Feasibility and acceptability of virtual academic detailing on opioid prescribing
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Feasibility and acceptability of virtual academic detailing on opioid prescribing

Filetype[PDF-347.02 KB]


English

Details:

  • Alternative Title:
    Int J Med Inform
  • Personal Author:
  • Description:
    Introduction:

    Social distancing requirements during COVID-19 pose a challenge to conducting traditional academic detailing, which typically involves in-person peer education visits to improve patient outcomes. The main alternative is to conduct virtual academic detailing delivered through web-based technology, but this approach is fraught with many challenges. This study aimed to examine the feasibility and acceptability of a virtual academic detailing program implemented among health care providers.

    Methods:

    The academic detailing program focused on appropriate opioid prescribing and chronic non-cancer pain management among a sample of providers. An initial in-person visit was followed by a virtual visit up to 8 weeks later. Videoconferencing was used to conduct the virtual visit with telephone as a backup. Feasibility was assessed whether the virtual visits could happen, and acceptability was assessed by provider satisfaction. Validated measures of Provider Satisfaction with Academic Detailing (PSAD) and Detailer Assessment of Visit Effectiveness (DAVE) with a 5-point Likert-type scale were used. Higher scores corresponded to higher satisfaction and greater perceived effectiveness. Non-parametric and parametric statistical tests were used to compare instrument summary scores across visits and between groups. Pairwise analyses across visits only included instrument responses for providers who participated in both visits and completed both surveys in their entirety.

    Results:

    There were 127 (90 %) initial in-person visits completed out of 141 visits scheduled, with a survey response rate of 96 %. Out of 120 virtual follow-up visits scheduled, 92 (77 %) were conducted, and 56 surveys (61 %) were collected. There was a high level of satisfaction with the initial and follow up virtual academic detailing visits, though, among providers who participated in both visits and had completed surveys (n = 50), initial visits had slightly higher scores (mean difference = −2.94 [95 % Confidence intervals: −4.38, −1.50], p < 0.001). There was no significant difference in detailer perception across the two visits as seen in the scale summary score (0.05 [−0.56, 0.66], p = 0.86) and two individually reported items related to feasibility (0.07 [−0.29, 0.42], p = 0.72) and conversation (−0.05 [−0.28, 0.17], p = 0.63). Forty-one (44.6 %) virtual visits were conducted using WebEx, where video and screen sharing of visit content was possible, while the remaining 51 (55.4 %) were conducted using a telephone. There was no significant difference in provider satisfaction between WebEx vs. telephone visits (−1.47 [−4.99, 2.05], p = 0.82). Provider satisfaction was also not impacted by any technical difficulties as reported by the detailer (−0.04 [−3.30, 3.38], p = 0.98).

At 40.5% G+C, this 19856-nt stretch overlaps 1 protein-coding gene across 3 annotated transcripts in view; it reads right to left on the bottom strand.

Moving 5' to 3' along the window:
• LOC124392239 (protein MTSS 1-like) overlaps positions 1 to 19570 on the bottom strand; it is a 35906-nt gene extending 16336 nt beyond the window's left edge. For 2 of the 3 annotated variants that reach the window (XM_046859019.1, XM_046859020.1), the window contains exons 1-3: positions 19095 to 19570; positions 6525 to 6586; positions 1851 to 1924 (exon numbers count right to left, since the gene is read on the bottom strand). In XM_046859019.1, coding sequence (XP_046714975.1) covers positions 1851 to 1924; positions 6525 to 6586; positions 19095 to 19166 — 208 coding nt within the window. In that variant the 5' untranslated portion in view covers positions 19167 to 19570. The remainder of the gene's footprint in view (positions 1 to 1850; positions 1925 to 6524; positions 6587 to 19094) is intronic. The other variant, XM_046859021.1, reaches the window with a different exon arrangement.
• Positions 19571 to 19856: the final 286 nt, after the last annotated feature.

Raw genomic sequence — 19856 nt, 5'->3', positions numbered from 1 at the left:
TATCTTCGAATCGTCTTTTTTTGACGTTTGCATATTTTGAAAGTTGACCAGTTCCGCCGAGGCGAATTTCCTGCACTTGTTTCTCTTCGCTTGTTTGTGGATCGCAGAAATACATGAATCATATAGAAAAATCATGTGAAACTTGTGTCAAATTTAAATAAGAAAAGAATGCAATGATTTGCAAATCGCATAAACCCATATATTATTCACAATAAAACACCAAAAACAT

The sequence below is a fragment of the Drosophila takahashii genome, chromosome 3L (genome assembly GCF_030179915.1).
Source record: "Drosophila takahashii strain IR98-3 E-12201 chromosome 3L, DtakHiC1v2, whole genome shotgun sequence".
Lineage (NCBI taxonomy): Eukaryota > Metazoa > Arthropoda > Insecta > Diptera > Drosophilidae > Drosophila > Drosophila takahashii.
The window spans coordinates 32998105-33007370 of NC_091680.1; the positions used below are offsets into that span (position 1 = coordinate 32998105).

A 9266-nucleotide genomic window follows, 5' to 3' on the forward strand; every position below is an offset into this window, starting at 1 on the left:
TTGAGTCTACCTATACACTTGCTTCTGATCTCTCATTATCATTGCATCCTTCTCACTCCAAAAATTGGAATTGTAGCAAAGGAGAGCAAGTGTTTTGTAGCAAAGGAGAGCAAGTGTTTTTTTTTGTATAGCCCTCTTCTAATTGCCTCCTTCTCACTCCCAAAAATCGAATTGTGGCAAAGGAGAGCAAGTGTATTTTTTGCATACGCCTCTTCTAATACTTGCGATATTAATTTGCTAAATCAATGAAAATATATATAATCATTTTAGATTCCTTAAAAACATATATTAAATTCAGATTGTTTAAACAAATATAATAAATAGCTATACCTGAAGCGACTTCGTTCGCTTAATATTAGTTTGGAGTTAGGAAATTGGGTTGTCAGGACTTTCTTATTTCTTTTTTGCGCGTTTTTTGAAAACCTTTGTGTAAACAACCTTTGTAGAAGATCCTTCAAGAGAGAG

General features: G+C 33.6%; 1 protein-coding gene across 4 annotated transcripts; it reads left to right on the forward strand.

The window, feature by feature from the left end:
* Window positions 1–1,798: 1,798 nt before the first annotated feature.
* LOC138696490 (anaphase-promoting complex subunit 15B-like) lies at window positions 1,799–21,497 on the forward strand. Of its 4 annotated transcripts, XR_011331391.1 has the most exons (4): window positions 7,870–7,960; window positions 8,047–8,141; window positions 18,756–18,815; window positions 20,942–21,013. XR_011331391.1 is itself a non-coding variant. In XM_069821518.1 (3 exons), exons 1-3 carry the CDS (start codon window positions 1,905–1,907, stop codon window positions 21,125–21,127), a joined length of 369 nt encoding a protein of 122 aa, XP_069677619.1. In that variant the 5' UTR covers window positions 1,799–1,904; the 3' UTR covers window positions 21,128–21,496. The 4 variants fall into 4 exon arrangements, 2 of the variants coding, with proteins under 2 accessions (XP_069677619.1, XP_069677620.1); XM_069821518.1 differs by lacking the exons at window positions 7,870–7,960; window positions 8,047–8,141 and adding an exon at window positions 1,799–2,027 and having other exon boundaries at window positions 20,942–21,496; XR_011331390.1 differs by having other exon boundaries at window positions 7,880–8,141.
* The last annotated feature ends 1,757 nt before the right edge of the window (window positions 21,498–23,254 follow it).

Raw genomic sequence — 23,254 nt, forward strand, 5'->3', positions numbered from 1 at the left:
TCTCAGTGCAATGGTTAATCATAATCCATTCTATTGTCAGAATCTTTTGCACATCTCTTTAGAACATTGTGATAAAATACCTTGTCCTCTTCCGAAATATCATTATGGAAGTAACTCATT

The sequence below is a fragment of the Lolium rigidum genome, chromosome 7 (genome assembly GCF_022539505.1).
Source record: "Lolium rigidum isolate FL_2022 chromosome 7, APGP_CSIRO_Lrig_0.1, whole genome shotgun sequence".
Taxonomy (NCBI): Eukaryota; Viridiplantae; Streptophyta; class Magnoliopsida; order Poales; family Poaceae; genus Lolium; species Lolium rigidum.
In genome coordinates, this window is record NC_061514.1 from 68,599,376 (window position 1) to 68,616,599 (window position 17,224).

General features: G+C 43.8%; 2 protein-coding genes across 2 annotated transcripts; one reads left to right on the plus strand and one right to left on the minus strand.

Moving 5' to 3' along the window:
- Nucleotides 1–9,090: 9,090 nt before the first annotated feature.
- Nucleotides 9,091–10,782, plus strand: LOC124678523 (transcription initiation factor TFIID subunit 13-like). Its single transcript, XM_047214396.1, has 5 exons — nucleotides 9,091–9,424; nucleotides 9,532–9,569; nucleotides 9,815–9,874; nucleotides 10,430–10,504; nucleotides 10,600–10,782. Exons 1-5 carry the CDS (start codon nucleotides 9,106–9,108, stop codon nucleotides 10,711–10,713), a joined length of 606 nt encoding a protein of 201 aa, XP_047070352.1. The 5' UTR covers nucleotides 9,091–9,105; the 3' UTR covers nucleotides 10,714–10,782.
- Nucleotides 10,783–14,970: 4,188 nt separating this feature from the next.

Conclusion:

    The results slightly favor in-person visits and suggest that virtual detailing visits need to incorporate strategies that minimize technical difficulties and prevent participants from defaulting to less favorable technology. Future research opportunities include evaluating the effectiveness of a virtual versus in-person delivery of AD program on outcomes such as providers’ opioid prescribing behavior.

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  • Source:
  • Pubmed ID:
    33360790
  • Pubmed Central ID:
    PMC8040528
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